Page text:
The essence of the brand, complete with joy and a focus on living happier, healthier and more sustainable lives outdoors, is a key differentiator — and I firmly believe this is rooted in Hydro Flask’s talent and culture. Culture, as I’ve learned from other leaders in our industry, is how you build a brand from the inside out. The authenticity of our hometown roots in Bend that aligns the way we live and work with how our brand connects to our consumers is so powerful. People here love where they live and want to take care of the places they play and call home. That unique spirit underscores not only Hydro Flask’s products but also drives our company culture — hikes before work, company ski trips or grill sessions on a sunny day.

This connection enables us to attract a great team — investors, advisors, company leadership, the overall staff, and even the right parent company. I continue to be amazed by the caliber of talent on board within the brand, as well as across our division and Helen of Troy.

We’re proud to see our core values resonate with active, conscious consumers who are driving trends toward reusable, durable, personalized products that replace single-use plastic. At the same time, consumers are increasingly aligning with brands that reflect their personal beliefs. If you know a Hydro Flask fan, watch them light up when they talk about their experiences with our products. We strive to bring joy into the lives of busy consumers and help them in their quest to spend more time outdoors and take better care of themselves, their family and their planet. We deliver this by creating innovative, insulated products that become indispensable, trusted sidekicks for their everyday adventures. At a high level in line with these values, we prioritize giving back to the outdoor spaces that make this all worthwhile. Our charitable arm, Parks for All, helps ensure there are clean, well-maintained public lands and green spaces that people everywhere can enjoy — whether that be city parks, public beaches, trail and river corridors, or the grander national parks. Since the launch of the program in 2017, Parks For All has supported 92 non-profits, given over $1,500,000 in cash grants and donated more than 26,000 bottles. Our products, and giving, create a virtuous cycle in which more consumers are encouraged to get out and live healthier, happier, more sustainable lives. It is all connected — better people, better lives, better planet. It’s what we strive for every day in Bend.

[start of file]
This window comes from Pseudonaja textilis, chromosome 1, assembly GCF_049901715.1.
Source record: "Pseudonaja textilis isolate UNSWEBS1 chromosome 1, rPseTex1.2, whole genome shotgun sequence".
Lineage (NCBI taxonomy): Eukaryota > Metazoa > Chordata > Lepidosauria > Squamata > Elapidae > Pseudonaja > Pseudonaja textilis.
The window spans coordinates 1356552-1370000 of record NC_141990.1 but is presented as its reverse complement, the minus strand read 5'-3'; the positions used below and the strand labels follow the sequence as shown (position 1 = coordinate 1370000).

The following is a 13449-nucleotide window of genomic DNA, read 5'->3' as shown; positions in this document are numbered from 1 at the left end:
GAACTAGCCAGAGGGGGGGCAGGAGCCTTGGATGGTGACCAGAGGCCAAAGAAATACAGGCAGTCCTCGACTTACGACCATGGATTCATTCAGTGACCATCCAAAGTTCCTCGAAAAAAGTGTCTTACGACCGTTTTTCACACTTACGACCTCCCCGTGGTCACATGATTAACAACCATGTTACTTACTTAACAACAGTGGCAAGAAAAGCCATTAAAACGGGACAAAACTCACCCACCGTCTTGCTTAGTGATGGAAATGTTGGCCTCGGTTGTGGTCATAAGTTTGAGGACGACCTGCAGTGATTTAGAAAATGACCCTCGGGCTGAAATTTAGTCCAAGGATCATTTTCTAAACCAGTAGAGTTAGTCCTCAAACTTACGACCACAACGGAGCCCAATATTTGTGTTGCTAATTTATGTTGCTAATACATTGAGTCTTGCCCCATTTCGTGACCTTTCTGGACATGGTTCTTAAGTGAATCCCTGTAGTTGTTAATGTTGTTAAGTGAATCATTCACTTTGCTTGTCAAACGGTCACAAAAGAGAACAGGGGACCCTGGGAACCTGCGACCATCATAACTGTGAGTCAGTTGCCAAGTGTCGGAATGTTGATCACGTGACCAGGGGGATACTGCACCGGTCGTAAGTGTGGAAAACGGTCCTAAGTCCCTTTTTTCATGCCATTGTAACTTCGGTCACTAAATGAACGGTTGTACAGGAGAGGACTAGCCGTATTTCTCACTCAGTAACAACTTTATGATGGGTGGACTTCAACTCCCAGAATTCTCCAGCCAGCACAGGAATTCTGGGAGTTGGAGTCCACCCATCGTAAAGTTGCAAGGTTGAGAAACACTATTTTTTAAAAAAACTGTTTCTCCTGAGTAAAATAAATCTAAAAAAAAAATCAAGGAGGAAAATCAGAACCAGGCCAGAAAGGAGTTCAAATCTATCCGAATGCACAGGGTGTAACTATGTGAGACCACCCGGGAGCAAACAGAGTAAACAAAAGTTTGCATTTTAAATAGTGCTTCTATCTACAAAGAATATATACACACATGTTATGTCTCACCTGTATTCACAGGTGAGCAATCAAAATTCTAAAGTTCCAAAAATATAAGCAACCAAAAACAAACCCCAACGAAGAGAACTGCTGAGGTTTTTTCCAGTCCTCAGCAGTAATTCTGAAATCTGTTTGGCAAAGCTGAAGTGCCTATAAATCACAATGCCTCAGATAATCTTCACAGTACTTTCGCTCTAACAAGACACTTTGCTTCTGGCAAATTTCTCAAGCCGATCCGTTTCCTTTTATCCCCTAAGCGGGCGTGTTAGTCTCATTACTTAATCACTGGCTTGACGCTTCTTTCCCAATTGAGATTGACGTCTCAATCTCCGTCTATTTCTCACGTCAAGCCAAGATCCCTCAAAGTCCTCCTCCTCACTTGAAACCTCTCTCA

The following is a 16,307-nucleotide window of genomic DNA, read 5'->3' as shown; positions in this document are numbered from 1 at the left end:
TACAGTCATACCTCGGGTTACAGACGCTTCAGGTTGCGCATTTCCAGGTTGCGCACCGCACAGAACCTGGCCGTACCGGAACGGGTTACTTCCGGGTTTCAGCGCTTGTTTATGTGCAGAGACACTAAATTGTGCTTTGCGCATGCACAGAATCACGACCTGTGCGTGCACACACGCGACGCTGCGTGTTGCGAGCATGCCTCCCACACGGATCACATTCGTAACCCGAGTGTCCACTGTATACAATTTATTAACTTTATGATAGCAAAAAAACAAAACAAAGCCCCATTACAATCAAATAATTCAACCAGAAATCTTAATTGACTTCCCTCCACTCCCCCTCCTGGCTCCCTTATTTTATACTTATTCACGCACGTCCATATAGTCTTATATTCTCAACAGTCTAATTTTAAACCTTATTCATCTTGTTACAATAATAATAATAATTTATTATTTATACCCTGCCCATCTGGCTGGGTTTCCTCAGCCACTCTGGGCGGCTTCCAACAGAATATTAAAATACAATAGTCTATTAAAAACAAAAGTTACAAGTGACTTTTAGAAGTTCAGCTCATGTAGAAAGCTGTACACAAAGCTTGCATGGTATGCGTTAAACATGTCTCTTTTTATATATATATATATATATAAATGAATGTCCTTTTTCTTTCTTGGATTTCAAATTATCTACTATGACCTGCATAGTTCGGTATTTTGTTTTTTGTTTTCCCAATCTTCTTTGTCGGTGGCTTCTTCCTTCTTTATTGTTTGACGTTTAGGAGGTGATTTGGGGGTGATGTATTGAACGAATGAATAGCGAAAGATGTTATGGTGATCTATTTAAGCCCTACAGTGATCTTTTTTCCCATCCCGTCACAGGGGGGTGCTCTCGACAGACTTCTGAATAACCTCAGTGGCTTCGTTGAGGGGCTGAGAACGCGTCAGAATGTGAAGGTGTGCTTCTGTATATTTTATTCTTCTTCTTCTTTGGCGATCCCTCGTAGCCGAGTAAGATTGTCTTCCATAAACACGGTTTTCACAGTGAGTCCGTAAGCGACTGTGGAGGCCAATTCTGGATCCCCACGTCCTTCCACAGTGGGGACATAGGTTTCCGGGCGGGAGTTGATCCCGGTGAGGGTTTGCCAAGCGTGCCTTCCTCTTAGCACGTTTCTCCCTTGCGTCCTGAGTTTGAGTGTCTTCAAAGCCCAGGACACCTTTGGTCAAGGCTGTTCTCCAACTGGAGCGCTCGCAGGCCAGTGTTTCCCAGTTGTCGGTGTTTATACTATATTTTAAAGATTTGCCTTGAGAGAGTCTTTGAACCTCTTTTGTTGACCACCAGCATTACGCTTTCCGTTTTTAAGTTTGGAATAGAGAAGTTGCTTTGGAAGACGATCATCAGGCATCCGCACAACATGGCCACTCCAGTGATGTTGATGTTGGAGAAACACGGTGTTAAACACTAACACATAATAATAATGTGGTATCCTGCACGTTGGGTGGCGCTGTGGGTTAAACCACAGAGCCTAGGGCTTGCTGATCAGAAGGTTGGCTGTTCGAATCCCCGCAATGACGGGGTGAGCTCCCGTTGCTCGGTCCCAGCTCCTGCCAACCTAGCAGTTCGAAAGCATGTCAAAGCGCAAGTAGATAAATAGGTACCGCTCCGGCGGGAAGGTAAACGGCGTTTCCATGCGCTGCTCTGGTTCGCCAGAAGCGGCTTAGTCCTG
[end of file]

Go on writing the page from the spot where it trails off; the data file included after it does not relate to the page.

Being Instagramable seems to have been a key to Hydro Flask’s success. Is that something that happened naturally or was there a lot of work involved in creating a social following? Our brand has always grown via fans, product experiences and word of mouth. The first Hydro Flasks were sold at the Portland Saturday Market and festivals in Bend when early fans nearly dragged their friends over to the Hydro Flask booth and pressured them to buy one. Additionally, the inclusive aspect of our brand, coupled with the approachability of our product line, has helped the company organically expand across the Pacific Northwest, Hawaii, then Southern California and beyond.